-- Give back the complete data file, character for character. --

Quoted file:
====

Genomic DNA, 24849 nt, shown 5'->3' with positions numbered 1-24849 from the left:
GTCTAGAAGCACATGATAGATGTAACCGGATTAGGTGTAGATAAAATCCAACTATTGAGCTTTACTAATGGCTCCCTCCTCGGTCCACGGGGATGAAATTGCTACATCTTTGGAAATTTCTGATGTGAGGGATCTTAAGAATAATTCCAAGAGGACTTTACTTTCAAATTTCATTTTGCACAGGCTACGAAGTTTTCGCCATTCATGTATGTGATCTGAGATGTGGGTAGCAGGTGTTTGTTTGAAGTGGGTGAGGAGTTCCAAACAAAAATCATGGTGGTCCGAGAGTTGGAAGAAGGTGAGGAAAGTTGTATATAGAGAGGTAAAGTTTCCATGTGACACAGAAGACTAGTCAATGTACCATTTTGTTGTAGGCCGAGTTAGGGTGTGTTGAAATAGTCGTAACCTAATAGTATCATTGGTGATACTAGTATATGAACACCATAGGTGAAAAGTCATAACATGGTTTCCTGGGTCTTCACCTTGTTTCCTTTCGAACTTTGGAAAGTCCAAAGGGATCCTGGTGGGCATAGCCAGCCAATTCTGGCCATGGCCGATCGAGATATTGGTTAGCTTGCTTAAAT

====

Genomic DNA, 24849 nt, shown 5'->3' with positions numbered 1-24849 from the left:
GTCTAGAAGCACATGATAGATGTAACCGGATTAGGTGTAGATAAAATCCAACTATTGAGCTTTACTAATGGCTCCCTCCTCGGTCCACGGGGATGAAATTGCTACATCTTTGGAAATTTCTGATGTGAGGGATCTTAAGAATAATTCCAAGAGGACTTTACTTTCAAATTTCATTTTGCACAGGCTACGAAGTTTTCGCCATTCATGTATGTGATCTGAGATGTGGGTAGCAGGTGTTTGTTTGAAGTGGGTGAGGAGTTCCAAACAAAAATCATGGTGGTCCGAGAGTTGGAAGAAGGTGAGGAAAGTTGTATATAGAGAGGTAAAGTTTCCATGTGACACAGAAGACTAGTCAATGTACCATTTTGTTGTAGGCCGAGTTAGGGTGTGTTGAAATAGTCGTAACCTAATAGTATCATTGGTGATACTAGTATATGAACACCATAGGTGAAAAGTCATAACATGGTTTCCTGGGTCTTCACCTTGTTTCCTTTCGAACTTTGGAAAGTCCAAAGGGATCCTGGTGGGCATAGCCAGCCAATTCTGGCCATGGCCGATCGAGATATTGGTTAGCTTGCTTAAAT